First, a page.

Shipping art or sending it for long-term storage is a decision connected with many potential risks and emergencies, regardless of the quality and reliability of the service provider you’re choosing. Anything can happen in transit, and your task is to protect your valuable property against those emergencies to ensure your financial loss compensation. That’s what art insurance can do for you, and here are the main points it will take care of.
What Options Will Your Art Insurance Offer?
Some artwork owners opt for universal insurance terms, but when it comes to exclusive fine art, there are some options you can choose from. It’s important to know the terms and terminology so that you get the best conditions and don’t overpay for the services you don’t need. You should double-check the following art insurance aspects before signing the contract.
You may choose from the list of risks your insurance policy will cover, such as theft, damage, loss, etc. Some policy options are more suitable for transit, while others meet the art owners’ needs during long-term storage or even at-home storage. If you want to insure your artwork from all hazards, the “all risks” option will be optimal, and if you have specific risks in mind and want to reduce the cost of insurance, you may pick the “named perils” option and name the risks.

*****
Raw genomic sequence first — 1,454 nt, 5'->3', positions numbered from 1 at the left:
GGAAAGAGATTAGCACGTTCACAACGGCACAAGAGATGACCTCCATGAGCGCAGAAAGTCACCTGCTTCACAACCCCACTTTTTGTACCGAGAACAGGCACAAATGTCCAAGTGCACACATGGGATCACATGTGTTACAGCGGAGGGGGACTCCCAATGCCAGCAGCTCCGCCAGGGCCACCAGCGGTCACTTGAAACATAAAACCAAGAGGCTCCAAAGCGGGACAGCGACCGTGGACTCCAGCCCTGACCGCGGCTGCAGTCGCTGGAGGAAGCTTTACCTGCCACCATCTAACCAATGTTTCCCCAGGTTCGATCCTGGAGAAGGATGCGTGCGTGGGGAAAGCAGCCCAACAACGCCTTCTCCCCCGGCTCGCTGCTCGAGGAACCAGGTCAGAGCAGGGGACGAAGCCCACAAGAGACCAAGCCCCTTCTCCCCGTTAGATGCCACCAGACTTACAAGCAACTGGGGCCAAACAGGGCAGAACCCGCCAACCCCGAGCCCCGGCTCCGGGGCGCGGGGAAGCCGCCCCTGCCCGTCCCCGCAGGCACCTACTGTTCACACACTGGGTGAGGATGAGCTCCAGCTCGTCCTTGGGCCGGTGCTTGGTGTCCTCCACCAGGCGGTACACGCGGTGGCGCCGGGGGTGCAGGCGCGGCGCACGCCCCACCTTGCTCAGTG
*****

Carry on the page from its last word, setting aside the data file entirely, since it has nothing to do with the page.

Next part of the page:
Please make sure you check the policy exclusions, as the insurer naturally wants to secure itself from covering the risks beyond their influence. In most cases, exclusions refer to the natural deterioration of the artwork’s condition, its wear and tear (if it’s still used in some way, like antique furniture), and damage resulting from improper storage.
The way your insurer treats deductibles is a good way for you to save some money on the policy. As a rule, a larger sum of deductibles – the sum you should pay right away before the insurance policy starts acting – reduces the sum of premiums you will need to pay throughout the policy’s action. So, it’s up to you to decide whether to pay more right away and reduce a premium or pay less now but produce larger premium payments later.
You may pay less for the insurance if you specify the locations where the policy acts. Those who don’t intend to move their artworks or send them to international exhibitions may insure their home or office facility as locations for artwork storage.
Keep these aspects in mind when discussing the art insurance with your broker, and you’re sure to get the best terms for the policy.